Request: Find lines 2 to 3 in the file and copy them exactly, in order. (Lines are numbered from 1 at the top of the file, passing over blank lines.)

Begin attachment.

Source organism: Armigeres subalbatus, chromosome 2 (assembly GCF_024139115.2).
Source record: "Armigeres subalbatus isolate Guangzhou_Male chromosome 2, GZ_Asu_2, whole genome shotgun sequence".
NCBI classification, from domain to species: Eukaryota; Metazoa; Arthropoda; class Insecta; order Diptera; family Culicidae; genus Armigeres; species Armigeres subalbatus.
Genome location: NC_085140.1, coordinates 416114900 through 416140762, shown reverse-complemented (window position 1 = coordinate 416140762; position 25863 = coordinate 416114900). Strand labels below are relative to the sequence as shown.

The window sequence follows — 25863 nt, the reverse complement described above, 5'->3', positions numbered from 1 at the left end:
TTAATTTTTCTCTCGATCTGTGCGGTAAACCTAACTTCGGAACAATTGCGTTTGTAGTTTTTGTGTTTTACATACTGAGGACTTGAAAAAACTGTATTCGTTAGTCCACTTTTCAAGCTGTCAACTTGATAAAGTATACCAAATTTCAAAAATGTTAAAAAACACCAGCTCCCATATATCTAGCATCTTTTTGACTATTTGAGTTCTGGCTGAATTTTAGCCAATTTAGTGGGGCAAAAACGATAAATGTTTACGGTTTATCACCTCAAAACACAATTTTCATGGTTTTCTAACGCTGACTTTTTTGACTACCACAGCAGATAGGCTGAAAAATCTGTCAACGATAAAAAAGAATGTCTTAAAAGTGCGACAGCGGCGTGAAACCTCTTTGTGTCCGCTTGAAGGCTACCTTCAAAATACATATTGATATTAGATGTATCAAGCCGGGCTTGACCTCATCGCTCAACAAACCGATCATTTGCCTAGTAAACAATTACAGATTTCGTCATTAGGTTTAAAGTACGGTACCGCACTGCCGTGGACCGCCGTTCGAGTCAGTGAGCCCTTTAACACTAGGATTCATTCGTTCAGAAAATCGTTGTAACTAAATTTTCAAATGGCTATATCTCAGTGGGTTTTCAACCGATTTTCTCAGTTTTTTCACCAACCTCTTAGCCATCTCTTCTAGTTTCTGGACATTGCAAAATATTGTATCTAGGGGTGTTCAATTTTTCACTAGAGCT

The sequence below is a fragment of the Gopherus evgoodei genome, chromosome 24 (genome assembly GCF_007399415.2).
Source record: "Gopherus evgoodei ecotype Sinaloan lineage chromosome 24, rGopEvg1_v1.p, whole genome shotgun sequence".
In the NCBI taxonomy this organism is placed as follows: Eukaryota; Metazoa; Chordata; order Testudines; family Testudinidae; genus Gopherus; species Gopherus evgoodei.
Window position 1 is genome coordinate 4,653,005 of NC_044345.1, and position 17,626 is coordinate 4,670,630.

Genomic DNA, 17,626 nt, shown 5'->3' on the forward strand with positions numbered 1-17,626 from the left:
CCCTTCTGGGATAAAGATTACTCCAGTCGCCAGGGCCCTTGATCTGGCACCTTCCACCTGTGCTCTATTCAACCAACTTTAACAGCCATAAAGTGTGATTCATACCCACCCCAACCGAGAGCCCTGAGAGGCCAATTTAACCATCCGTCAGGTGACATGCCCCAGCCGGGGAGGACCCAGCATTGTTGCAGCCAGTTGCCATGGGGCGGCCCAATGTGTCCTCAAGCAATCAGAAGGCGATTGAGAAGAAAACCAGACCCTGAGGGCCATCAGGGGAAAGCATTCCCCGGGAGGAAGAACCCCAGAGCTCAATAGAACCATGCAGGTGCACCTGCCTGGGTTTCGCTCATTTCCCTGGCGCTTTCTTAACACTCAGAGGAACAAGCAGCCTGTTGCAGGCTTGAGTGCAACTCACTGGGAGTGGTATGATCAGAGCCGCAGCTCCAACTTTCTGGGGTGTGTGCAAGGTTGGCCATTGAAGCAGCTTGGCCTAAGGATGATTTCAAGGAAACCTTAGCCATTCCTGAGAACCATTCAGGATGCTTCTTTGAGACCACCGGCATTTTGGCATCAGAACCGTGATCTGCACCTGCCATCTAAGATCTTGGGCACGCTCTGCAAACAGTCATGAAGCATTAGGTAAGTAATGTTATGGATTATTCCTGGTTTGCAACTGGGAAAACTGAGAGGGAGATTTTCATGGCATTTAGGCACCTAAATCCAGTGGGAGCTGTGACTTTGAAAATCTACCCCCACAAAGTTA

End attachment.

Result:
Source record: "Armigeres subalbatus isolate Guangzhou_Male chromosome 2, GZ_Asu_2, whole genome shotgun sequence".
NCBI classification, from domain to species: Eukaryota; Metazoa; Arthropoda; class Insecta; order Diptera; family Culicidae; genus Armigeres; species Armigeres subalbatus.